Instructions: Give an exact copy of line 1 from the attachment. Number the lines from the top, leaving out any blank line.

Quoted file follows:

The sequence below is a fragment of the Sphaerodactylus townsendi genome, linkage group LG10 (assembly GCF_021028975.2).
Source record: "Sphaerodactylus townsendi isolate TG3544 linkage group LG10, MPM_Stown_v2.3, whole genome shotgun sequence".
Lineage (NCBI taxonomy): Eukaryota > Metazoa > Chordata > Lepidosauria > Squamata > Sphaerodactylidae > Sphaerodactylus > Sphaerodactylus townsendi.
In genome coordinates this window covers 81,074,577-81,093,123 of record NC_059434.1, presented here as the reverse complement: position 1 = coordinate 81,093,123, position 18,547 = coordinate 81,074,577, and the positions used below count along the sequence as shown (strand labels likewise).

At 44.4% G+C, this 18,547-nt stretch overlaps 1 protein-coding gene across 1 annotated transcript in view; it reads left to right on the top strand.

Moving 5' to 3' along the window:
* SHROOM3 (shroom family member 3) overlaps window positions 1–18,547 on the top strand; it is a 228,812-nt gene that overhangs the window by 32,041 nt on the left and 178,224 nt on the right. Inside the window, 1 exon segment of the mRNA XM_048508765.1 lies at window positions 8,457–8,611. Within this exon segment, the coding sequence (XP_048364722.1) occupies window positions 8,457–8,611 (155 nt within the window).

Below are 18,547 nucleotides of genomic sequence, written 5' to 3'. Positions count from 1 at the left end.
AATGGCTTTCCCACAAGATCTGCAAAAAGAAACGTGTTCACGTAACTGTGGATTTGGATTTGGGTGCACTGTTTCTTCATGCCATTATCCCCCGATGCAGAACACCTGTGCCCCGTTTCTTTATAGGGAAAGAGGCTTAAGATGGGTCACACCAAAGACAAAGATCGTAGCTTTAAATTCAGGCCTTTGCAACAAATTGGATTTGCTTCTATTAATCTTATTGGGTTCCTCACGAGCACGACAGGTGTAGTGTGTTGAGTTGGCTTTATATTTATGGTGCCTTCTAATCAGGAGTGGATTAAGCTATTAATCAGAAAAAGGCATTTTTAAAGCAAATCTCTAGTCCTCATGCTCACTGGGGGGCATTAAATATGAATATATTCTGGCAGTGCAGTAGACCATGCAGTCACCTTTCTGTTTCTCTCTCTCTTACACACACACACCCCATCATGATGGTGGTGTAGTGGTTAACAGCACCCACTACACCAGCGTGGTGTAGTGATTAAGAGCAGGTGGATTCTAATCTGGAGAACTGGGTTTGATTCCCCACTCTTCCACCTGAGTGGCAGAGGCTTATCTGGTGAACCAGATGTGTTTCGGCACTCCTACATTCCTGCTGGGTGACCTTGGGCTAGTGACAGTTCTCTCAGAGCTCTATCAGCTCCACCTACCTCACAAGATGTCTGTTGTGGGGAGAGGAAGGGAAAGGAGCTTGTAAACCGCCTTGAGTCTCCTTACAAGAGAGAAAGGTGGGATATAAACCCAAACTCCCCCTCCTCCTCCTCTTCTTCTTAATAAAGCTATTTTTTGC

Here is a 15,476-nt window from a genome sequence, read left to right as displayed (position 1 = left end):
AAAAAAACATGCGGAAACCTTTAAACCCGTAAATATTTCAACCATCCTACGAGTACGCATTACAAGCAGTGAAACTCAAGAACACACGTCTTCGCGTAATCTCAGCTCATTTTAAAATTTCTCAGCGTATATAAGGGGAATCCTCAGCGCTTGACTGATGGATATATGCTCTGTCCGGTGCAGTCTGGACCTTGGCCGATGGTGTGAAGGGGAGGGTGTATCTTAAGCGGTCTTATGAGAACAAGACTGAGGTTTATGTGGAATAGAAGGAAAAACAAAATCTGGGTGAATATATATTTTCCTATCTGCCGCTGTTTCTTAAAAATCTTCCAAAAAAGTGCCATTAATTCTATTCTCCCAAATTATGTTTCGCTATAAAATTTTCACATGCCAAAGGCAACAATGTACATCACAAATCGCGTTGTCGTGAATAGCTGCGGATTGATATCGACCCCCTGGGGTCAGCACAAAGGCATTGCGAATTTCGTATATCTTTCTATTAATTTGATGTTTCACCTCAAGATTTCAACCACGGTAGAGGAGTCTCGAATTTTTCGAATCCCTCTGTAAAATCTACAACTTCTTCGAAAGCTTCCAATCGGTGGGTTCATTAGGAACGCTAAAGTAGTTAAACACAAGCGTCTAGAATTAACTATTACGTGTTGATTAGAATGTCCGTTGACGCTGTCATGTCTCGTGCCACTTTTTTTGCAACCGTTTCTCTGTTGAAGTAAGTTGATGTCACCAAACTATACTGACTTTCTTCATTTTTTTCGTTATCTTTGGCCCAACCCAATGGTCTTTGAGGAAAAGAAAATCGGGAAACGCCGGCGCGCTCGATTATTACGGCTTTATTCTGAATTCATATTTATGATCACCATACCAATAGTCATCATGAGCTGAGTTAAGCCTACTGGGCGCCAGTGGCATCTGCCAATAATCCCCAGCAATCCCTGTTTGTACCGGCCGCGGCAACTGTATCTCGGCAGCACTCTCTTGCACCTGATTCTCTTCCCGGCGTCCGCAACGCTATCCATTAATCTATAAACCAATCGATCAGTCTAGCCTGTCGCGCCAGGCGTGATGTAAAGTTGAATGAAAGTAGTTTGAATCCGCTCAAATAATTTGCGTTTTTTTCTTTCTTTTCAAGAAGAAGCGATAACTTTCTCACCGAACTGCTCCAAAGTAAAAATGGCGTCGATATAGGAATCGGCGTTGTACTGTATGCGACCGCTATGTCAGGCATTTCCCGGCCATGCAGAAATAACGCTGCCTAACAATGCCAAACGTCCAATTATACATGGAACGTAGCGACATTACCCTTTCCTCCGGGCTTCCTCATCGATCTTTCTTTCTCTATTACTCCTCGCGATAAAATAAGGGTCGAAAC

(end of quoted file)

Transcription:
The sequence below is a fragment of the Sphaerodactylus townsendi genome, linkage group LG10 (assembly GCF_021028975.2).